The Play’s The Thing: Dueling Macbeths sparked full-on theater riot in 1849

By Ronald B. Hellman

Here’s a New Year’s treat for my loyal readers: a tale from the good old days, when the merits of two actors were seriously disputed, unlike today when many awards are given out for many reasons, comparative talent not necessarily being a major consideration. The soon-to-be-televised Golden Globes, for instance, voted on by fewer than 100 people, make a good show where we get to ogle the glamorous celebrities, but do we really get to know, or to care, who’s better?

It was another story back in 1849 when the American star Edwin Forrest and the great English actor William Charles Macready each played the title role in “Macbeth” at New York theaters just a few blocks apart. (There was even a third version of the play at another theater on the same night — today we have just one current production of “The Merchant of Venice,” but at least we have Al Pacino.)

Macready’s approach to a role was formal, while Forrest’s was physical, and with each playing the Scottish king, it could be fairly determined who was the better actor. But, alas, it was not to be.

Each had toured the other’s country, but here in America, Macready was a symbol of British aristocracy while Forrest appealed to the immigrant working-classes — he was so popular that he was earning $2,000 a week, a tidy sum now but a fabulous fortune then. However, in London, critics gave Forrest poor reviews; he retaliated by hissing Macready’s performance in “Hamlet,” and back at home savaged his competitor with derogatory letters to the press.

So on May 7, 1849, the stage was set for the dueling Macbeths. Macready was performing at the Astor Place Opera House (East Eighth Street and Astor Place), but the theater was packed with Forrest supporters, who interrupted the performance with lots of shouts and by throwing everything they could get their hands on. (And you thought playing in “Spider-Man” was hazardous!) Macready made a fast exit, vowing never to return.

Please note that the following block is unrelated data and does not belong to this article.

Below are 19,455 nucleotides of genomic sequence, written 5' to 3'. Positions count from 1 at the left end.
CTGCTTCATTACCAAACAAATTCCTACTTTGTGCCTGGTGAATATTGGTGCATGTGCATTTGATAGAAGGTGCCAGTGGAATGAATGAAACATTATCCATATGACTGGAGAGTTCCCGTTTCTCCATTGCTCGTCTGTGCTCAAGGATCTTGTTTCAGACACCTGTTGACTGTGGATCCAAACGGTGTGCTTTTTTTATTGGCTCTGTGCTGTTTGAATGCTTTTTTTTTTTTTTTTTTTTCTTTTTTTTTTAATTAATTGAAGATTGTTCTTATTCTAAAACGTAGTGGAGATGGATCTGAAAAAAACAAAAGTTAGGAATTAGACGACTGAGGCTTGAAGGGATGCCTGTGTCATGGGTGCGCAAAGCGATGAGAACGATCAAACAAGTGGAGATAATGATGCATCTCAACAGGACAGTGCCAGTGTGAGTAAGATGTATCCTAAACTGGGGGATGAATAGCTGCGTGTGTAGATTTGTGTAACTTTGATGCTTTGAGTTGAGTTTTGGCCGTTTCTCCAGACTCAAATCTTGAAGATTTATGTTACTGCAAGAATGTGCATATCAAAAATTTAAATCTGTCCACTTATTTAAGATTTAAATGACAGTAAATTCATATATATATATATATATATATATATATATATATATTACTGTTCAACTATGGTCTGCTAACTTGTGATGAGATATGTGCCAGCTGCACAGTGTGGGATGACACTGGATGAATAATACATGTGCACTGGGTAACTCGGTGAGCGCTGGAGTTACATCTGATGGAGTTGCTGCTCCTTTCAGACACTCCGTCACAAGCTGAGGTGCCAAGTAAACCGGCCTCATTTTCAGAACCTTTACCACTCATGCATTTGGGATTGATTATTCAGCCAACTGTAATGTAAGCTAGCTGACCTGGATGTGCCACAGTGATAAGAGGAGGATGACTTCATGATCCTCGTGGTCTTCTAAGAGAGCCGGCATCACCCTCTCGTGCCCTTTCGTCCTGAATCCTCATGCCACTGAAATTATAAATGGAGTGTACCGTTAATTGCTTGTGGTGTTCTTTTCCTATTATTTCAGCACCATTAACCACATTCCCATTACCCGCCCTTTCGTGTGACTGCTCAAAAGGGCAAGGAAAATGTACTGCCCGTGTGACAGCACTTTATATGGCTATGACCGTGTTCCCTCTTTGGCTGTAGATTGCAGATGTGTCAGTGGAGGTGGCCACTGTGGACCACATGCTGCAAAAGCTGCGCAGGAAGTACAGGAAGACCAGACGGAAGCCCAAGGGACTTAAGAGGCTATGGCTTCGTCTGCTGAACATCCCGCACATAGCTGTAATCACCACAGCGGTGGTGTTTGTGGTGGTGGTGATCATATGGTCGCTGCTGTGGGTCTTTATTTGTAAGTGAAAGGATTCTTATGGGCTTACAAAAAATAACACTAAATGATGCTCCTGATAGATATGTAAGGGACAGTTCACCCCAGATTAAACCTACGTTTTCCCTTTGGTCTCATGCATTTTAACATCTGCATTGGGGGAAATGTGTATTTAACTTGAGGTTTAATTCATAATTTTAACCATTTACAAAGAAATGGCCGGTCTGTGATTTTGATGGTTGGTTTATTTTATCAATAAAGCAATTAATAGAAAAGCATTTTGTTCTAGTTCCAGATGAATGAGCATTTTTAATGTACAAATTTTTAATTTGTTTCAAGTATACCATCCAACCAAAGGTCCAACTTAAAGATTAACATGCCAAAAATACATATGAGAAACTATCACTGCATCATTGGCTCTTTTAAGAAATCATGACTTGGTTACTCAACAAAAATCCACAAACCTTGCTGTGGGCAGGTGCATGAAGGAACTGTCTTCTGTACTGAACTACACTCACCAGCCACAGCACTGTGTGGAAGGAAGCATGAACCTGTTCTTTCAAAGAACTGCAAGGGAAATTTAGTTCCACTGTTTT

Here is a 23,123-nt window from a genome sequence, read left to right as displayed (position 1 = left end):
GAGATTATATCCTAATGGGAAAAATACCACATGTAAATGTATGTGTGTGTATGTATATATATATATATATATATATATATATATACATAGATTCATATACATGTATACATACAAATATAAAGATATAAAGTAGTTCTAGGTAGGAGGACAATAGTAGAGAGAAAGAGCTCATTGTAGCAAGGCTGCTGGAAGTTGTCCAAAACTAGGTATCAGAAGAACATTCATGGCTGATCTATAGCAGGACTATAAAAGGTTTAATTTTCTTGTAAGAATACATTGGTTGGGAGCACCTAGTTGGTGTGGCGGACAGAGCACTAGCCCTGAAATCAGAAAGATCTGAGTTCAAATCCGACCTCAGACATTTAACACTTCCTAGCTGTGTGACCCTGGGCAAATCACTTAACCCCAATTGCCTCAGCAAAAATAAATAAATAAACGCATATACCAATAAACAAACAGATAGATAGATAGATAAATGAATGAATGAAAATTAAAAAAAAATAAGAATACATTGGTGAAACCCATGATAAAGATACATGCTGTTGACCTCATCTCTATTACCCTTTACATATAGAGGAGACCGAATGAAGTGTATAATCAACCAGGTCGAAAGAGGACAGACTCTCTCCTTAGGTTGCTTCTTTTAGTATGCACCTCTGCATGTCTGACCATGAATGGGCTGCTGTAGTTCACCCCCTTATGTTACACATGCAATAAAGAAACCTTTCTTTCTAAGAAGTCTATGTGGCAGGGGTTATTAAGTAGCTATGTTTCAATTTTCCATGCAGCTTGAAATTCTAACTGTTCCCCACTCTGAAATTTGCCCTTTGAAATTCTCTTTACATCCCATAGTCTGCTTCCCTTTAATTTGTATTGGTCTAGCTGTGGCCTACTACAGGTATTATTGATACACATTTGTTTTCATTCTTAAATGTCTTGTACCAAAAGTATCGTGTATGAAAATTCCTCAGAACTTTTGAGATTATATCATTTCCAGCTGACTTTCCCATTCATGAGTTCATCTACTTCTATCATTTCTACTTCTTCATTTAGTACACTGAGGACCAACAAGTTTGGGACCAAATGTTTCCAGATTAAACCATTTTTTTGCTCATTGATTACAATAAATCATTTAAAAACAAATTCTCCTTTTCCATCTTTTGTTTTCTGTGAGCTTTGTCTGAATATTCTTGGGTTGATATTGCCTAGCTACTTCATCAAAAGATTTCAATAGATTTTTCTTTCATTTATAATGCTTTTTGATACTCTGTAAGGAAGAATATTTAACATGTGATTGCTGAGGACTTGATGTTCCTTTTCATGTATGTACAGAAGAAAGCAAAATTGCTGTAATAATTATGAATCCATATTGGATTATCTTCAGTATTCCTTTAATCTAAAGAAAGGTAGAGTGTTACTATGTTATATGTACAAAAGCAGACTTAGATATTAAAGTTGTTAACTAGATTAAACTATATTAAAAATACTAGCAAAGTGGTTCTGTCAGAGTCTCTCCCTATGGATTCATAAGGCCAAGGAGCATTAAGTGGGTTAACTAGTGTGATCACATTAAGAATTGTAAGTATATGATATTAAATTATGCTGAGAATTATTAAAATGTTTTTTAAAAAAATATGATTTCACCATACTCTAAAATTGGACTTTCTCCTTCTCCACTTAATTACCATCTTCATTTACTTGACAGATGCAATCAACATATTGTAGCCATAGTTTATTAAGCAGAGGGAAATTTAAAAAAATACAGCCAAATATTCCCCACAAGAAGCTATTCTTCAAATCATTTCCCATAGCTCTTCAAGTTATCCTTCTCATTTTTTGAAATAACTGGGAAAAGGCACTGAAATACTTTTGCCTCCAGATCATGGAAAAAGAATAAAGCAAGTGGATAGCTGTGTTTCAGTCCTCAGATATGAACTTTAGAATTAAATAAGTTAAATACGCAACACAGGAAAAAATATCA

A number of prominent New Yorkers, however, including Washington Irving and Herman Melville, signed a petition on his behalf, and Macready, with the promise of support and protection, agreed to give it another try. It took place on May 10, 1849, now known as the date of the Astor Place Riot.

Inside the theater, the elite audience’s dress code was white kid gloves and silk vests, while outside a crowd of some 15,000 gathered to protest the appearance of the English Shakespearean actor. Bricks and paving stones were thrown at the building, and an attempt was made to burn it down. To quell the violence, the police called in troops from the Seventh Regiment. Three volleys were fired into the crowd, and when the smoke cleared, some 23 people were dead and dozens more were injured – a major disaster and the biggest theater riot in history.

So who was the better Macbeth? I guess we’ll never know, but keep this story in mind as you watch all the award shows. Hopefully, nobody will get shot.

Just a short distance away from the Astor Place Opera House, long since gone, is the Public Theater, founded by Joseph Papp. Lots of cutting-edge contemporary work plays there — recently the rousing musical “Bloody Bloody Andrew Jackson.” Its run was extended several times, so the producers decided to bring it to Broadway, but there it lasted less than three months. Broadway, as you should know, is supported by tourists — two out of every three tickets are purchased by out-of-towners — and cutting-edge is not what they’re looking for.

However, do yourself a favor: go to the Cort Theatre and see “Time Stands Still” before it closes the end of January. It’s a play you will enjoy, and the four-person cast, headed by Laura Linney, is absolutely marvelous. Most of the tourists have gone home now, and you probably will avoid a riot.

Contact Ron Hellman at RBH24@Columbia.edu

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